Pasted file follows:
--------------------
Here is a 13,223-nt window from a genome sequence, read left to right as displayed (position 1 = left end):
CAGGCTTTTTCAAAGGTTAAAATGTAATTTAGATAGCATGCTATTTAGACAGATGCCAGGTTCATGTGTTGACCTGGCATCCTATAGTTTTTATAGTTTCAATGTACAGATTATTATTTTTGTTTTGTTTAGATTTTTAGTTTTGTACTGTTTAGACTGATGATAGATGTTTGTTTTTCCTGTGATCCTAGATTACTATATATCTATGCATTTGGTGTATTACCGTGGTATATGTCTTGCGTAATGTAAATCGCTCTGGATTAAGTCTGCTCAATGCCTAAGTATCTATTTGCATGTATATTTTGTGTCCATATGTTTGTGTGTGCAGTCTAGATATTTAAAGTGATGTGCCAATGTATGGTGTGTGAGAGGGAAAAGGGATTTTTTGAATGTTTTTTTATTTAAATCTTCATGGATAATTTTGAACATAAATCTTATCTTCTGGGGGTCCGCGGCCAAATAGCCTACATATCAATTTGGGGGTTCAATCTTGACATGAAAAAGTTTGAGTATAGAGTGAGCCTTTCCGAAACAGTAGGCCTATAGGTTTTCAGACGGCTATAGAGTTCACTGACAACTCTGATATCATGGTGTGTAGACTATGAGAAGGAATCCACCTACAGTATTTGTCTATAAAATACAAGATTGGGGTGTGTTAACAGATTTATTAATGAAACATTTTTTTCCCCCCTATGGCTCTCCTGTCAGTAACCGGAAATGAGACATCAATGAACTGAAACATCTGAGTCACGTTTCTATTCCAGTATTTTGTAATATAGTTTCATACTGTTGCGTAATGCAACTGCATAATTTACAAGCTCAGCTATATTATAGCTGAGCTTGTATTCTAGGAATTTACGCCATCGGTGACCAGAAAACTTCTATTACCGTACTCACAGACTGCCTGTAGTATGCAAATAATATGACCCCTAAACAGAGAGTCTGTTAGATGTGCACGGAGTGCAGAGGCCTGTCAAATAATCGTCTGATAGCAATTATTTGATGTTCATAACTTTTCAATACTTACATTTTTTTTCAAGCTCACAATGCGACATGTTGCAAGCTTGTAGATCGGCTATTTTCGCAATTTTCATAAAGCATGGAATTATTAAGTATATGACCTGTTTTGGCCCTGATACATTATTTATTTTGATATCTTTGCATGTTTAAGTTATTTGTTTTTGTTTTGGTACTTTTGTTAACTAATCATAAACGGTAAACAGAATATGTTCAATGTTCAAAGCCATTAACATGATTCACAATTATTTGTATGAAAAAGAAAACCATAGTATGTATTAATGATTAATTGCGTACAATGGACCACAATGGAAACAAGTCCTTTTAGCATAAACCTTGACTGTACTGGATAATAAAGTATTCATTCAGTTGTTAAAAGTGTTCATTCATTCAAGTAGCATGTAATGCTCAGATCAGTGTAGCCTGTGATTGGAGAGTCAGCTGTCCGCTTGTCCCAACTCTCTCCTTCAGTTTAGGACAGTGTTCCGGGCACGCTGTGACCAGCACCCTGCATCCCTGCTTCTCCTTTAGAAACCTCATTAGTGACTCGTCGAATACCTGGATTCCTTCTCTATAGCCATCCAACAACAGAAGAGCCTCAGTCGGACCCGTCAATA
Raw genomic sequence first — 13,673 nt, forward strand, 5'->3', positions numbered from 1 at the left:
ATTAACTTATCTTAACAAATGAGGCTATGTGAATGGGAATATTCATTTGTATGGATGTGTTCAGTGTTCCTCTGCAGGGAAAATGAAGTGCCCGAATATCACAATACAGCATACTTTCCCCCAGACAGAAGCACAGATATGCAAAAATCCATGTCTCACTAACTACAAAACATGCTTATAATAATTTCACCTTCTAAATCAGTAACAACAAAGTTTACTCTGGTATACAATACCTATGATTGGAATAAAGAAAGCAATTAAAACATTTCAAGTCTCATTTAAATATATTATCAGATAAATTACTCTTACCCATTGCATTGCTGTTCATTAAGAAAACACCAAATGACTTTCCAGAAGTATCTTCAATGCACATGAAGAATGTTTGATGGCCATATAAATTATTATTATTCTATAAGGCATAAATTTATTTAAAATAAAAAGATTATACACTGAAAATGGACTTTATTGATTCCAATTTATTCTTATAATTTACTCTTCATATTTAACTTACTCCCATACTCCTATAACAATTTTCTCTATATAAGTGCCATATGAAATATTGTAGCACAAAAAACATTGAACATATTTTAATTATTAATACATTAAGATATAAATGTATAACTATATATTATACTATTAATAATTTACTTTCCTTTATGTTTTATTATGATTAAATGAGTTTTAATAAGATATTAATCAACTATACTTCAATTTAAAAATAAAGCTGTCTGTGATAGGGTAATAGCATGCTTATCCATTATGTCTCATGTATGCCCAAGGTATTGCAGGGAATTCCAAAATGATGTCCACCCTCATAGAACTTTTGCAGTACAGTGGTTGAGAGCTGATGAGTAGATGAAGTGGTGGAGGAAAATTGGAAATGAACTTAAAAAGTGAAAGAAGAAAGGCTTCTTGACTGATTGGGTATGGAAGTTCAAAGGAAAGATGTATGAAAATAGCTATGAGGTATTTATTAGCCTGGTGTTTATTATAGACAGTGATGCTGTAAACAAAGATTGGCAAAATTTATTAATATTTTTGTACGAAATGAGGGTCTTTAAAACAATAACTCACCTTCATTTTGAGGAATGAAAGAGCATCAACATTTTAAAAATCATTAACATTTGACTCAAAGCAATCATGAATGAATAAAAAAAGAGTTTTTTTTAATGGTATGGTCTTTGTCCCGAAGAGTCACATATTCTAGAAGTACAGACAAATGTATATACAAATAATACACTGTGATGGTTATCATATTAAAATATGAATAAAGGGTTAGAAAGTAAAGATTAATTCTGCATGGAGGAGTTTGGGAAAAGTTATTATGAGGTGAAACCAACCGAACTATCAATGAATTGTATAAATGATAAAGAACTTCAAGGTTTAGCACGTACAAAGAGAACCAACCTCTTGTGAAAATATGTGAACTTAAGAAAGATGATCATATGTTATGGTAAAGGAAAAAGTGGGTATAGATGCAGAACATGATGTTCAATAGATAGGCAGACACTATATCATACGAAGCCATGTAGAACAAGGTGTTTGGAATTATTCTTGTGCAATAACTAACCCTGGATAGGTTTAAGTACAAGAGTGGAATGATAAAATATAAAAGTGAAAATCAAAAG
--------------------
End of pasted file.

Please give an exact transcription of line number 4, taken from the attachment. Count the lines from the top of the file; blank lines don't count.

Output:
ATTAACTTATCTTAACAAATGAGGCTATGTGAATGGGAATATTCATTTGTATGGATGTGTTCAGTGTTCCTCTGCAGGGAAAATGAAGTGCCCGAATATCACAATACAGCATACTTTCCCCCAGACAGAAGCACAGATATGCAAAAATCCATGTCTCACTAACTACAAAACATGCTTATAATAATTTCACCTTCTAAATCAGTAACAACAAAGTTTACTCTGGTATACAATACCTATGATTGGAATAAAGAAAGCAATTAAAACATTTCAAGTCTCATTTAAATATATTATCAGATAAATTACTCTTACCCATTGCATTGCTGTTCATTAAGAAAACACCAAATGACTTTCCAGAAGTATCTTCAATGCACATGAAGAATGTTTGATGGCCATATAAATTATTATTATTCTATAAGGCATAAATTTATTTAAAATAAAAAGATTATACACTGAAAATGGACTTTATTGATTCCAATTTATTCTTATAATTTACTCTTCATATTTAACTTACTCCCATACTCCTATAACAATTTTCTCTATATAAGTGCCATATGAAATATTGTAGCACAAAAAACATTGAACATATTTTAATTATTAATACATTAAGATATAAATGTATAACTATATATTATACTATTAATAATTTACTTTCCTTTATGTTTTATTATGATTAAATGAGTTTTAATAAGATATTAATCAACTATACTTCAATTTAAAAATAAAGCTGTCTGTGATAGGGTAATAGCATGCTTATCCATTATGTCTCATGTATGCCCAAGGTATTGCAGGGAATTCCAAAATGATGTCCACCCTCATAGAACTTTTGCAGTACAGTGGTTGAGAGCTGATGAGTAGATGAAGTGGTGGAGGAAAATTGGAAATGAACTTAAAAAGTGAAAGAAGAAAGGCTTCTTGACTGATTGGGTATGGAAGTTCAAAGGAAAGATGTATGAAAATAGCTATGAGGTATTTATTAGCCTGGTGTTTATTATAGACAGTGATGCTGTAAACAAAGATTGGCAAAATTTATTAATATTTTTGTACGAAATGAGGGTCTTTAAAACAATAACTCACCTTCATTTTGAGGAATGAAAGAGCATCAACATTTTAAAAATCATTAACATTTGACTCAAAGCAATCATGAATGAATAAAAAAAGAGTTTTTTTTAATGGTATGGTCTTTGTCCCGAAGAGTCACATATTCTAGAAGTACAGACAAATGTATATACAAATAATACACTGTGATGGTTATCATATTAAAATATGAATAAAGGGTTAGAAAGTAAAGATTAATTCTGCATGGAGGAGTTTGGGAAAAGTTATTATGAGGTGAAACCAACCGAACTATCAATGAATTGTATAAATGATAAAGAACTTCAAGGTTTAGCACGTACAAAGAGAACCAACCTCTTGTGAAAATATGTGAACTTAAGAAAGATGATCATATGTTATGGTAAAGGAAAAAGTGGGTATAGATGCAGAACATGATGTTCAATAGATAGGCAGACACTATATCATACGAAGCCATGTAGAACAAGGTGTTTGGAATTATTCTTGTGCAATAACTAACCCTGGATAGGTTTAAGTACAAGAGTGGAATGATAAAATATAAAAGTGAAAATCAAAAG